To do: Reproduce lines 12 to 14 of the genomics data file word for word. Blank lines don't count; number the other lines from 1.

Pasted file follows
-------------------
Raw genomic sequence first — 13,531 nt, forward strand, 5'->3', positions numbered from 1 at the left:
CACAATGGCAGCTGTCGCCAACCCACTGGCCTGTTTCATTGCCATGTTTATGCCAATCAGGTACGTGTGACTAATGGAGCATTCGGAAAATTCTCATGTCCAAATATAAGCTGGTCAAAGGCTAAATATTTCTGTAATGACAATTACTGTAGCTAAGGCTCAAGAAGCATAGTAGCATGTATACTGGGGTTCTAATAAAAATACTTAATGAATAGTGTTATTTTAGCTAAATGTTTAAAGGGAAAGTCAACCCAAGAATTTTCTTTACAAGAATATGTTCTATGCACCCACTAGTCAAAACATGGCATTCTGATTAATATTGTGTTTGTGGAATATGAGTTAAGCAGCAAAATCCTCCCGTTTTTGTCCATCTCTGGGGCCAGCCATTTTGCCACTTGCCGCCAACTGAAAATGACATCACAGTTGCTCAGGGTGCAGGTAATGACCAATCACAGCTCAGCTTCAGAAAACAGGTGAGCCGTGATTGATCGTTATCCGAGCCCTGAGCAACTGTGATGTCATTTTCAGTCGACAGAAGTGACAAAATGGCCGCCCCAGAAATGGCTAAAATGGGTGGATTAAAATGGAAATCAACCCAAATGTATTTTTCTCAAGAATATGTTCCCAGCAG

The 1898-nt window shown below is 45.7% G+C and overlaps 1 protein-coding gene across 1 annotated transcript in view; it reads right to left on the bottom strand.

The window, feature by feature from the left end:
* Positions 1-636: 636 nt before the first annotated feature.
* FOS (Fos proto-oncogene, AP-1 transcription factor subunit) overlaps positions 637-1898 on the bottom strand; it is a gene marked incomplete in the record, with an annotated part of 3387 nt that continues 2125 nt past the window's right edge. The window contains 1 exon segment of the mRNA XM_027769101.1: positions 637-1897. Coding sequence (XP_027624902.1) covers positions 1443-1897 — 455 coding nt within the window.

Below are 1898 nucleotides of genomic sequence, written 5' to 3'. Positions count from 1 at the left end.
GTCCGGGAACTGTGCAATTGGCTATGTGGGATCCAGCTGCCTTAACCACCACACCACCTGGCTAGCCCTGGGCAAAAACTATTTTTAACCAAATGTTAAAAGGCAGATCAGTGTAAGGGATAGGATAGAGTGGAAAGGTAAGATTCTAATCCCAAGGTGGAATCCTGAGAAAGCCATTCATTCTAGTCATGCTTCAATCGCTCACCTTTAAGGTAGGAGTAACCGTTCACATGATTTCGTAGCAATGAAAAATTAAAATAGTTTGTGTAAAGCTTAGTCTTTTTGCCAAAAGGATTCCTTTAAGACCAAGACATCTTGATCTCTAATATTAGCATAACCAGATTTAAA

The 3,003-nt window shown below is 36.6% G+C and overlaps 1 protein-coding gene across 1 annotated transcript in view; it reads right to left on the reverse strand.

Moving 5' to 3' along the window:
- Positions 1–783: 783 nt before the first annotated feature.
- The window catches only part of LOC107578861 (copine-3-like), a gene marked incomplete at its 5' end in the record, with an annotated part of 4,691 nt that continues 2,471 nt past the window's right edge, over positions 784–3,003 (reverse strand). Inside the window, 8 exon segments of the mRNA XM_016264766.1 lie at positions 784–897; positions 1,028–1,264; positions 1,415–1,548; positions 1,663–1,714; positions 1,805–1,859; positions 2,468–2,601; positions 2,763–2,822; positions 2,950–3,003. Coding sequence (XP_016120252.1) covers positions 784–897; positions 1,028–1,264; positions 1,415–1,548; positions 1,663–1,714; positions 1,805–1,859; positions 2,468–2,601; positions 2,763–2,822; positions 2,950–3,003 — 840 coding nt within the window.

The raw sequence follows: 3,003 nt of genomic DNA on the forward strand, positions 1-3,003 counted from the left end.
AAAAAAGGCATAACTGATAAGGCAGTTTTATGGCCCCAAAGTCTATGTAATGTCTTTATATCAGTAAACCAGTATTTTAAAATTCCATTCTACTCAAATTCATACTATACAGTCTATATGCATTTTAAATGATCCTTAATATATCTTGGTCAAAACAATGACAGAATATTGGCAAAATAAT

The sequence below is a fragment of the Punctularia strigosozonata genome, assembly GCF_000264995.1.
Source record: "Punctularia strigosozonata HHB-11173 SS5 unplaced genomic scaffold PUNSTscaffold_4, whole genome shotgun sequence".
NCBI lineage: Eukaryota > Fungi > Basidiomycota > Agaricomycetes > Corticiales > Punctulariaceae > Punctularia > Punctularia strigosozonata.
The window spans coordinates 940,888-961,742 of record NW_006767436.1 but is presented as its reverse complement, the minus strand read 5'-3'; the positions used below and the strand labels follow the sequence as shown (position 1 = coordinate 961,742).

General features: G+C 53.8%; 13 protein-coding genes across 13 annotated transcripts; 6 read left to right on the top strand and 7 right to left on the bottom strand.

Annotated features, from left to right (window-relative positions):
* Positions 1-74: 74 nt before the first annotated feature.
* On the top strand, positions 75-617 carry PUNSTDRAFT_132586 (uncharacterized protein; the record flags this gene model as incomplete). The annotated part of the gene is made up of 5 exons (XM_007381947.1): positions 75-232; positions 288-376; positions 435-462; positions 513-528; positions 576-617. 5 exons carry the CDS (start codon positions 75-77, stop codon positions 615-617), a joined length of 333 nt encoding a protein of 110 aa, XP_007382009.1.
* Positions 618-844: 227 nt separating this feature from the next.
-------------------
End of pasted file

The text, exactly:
- The window catches only part of LOC107578861 (copine-3-like), a gene marked incomplete at its 5' end in the record, with an annotated part of 4,691 nt that continues 2,471 nt past the window's right edge, over positions 784–3,003 (reverse strand). Inside the window, 8 exon segments of the mRNA XM_016264766.1 lie at positions 784–897; positions 1,028–1,264; positions 1,415–1,548; positions 1,663–1,714; positions 1,805–1,859; positions 2,468–2,601; positions 2,763–2,822; positions 2,950–3,003. Coding sequence (XP_016120252.1) covers positions 784–897; positions 1,028–1,264; positions 1,415–1,548; positions 1,663–1,714; positions 1,805–1,859; positions 2,468–2,601; positions 2,763–2,822; positions 2,950–3,003 — 840 coding nt within the window.

The raw sequence follows: 3,003 nt of genomic DNA on the forward strand, positions 1-3,003 counted from the left end.
AAAAAAGGCATAACTGATAAGGCAGTTTTATGGCCCCAAAGTCTATGTAATGTCTTTATATCAGTAAACCAGTATTTTAAAATTCCATTCTACTCAAATTCATACTATACAGTCTATATGCATTTTAAATGATCCTTAATATATCTTGGTCAAAACAATGACAGAATATTGGCAAAATAAT